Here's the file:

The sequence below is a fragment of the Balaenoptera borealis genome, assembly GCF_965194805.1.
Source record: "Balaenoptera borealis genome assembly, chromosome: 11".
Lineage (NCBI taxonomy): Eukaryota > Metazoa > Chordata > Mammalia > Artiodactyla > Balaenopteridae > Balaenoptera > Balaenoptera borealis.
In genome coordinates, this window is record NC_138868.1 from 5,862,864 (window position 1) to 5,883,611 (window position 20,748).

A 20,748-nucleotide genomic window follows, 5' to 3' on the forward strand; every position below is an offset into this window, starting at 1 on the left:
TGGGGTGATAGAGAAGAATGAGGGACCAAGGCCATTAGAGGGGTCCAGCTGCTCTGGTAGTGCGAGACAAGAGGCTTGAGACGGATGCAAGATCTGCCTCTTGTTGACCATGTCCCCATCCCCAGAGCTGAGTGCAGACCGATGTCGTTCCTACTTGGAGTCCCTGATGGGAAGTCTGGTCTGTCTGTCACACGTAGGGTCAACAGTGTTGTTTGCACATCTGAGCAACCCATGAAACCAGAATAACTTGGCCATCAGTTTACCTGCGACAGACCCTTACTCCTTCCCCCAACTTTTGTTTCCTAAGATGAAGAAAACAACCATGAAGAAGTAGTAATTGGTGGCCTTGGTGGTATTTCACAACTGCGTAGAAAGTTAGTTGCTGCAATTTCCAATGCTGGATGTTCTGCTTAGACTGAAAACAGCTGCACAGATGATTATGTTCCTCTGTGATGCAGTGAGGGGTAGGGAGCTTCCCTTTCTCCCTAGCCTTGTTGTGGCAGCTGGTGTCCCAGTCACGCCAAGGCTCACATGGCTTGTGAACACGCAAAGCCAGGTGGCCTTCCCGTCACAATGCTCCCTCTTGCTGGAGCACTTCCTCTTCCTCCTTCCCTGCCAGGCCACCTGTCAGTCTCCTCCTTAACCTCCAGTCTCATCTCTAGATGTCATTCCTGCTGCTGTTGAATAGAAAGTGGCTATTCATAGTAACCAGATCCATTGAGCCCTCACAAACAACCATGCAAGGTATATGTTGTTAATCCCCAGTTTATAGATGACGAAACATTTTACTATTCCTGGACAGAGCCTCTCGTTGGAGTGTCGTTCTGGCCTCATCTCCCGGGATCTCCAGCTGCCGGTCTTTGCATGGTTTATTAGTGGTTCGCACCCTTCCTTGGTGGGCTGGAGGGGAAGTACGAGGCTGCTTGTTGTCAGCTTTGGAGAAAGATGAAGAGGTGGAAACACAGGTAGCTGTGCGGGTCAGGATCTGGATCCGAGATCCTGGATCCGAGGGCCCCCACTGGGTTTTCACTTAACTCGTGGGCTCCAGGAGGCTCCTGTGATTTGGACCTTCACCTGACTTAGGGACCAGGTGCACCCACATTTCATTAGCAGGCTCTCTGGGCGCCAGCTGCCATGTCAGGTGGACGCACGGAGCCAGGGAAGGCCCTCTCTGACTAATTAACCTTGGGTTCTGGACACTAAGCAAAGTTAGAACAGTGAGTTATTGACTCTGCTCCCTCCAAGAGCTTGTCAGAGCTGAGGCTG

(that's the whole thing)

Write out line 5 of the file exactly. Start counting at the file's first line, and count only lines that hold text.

A 20,748-nucleotide genomic window follows, 5' to 3' on the forward strand; every position below is an offset into this window, starting at 1 on the left: